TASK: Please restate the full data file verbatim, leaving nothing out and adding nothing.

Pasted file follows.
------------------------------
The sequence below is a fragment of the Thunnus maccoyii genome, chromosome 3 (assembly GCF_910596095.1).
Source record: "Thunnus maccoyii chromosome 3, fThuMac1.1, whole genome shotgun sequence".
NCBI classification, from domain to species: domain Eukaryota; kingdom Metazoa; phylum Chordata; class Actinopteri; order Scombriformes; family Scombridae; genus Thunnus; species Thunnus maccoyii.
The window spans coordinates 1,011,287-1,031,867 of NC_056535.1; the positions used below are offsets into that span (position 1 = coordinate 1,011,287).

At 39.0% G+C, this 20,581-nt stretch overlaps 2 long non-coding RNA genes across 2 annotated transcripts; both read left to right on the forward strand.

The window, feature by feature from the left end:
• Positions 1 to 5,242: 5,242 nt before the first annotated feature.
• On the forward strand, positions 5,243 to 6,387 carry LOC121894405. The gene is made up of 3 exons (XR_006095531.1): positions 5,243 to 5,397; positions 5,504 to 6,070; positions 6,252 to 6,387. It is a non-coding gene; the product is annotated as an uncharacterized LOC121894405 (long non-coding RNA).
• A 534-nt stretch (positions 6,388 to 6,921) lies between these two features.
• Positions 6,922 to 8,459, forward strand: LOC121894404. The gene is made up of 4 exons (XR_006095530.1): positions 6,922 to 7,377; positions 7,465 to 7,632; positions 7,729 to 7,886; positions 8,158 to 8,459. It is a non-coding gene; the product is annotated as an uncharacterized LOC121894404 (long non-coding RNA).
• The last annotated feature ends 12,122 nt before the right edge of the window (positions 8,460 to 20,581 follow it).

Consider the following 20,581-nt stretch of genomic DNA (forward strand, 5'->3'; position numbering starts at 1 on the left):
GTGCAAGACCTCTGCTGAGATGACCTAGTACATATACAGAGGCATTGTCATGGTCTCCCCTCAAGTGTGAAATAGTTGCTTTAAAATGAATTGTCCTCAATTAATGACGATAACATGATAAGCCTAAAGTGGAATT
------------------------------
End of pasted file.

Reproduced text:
The sequence below is a fragment of the Thunnus maccoyii genome, chromosome 3 (assembly GCF_910596095.1).
Source record: "Thunnus maccoyii chromosome 3, fThuMac1.1, whole genome shotgun sequence".
NCBI classification, from domain to species: domain Eukaryota; kingdom Metazoa; phylum Chordata; class Actinopteri; order Scombriformes; family Scombridae; genus Thunnus; species Thunnus maccoyii.
The window spans coordinates 1,011,287-1,031,867 of NC_056535.1; the positions used below are offsets into that span (position 1 = coordinate 1,011,287).

At 39.0% G+C, this 20,581-nt stretch overlaps 2 long non-coding RNA genes across 2 annotated transcripts; both read left to right on the forward strand.

The window, feature by feature from the left end:
• Positions 1 to 5,242: 5,242 nt before the first annotated feature.
• On the forward strand, positions 5,243 to 6,387 carry LOC121894405. The gene is made up of 3 exons (XR_006095531.1): positions 5,243 to 5,397; positions 5,504 to 6,070; positions 6,252 to 6,387. It is a non-coding gene; the product is annotated as an uncharacterized LOC121894405 (long non-coding RNA).
• A 534-nt stretch (positions 6,388 to 6,921) lies between these two features.
• Positions 6,922 to 8,459, forward strand: LOC121894404. The gene is made up of 4 exons (XR_006095530.1): positions 6,922 to 7,377; positions 7,465 to 7,632; positions 7,729 to 7,886; positions 8,158 to 8,459. It is a non-coding gene; the product is annotated as an uncharacterized LOC121894404 (long non-coding RNA).
• The last annotated feature ends 12,122 nt before the right edge of the window (positions 8,460 to 20,581 follow it).

Consider the following 20,581-nt stretch of genomic DNA (forward strand, 5'->3'; position numbering starts at 1 on the left):
GTGCAAGACCTCTGCTGAGATGACCTAGTACATATACAGAGGCATTGTCATGGTCTCCCCTCAAGTGTGAAATAGTTGCTTTAAAATGAATTGTCCTCAATTAATGACGATAACATGATAAGCCTAAAGTGGAATT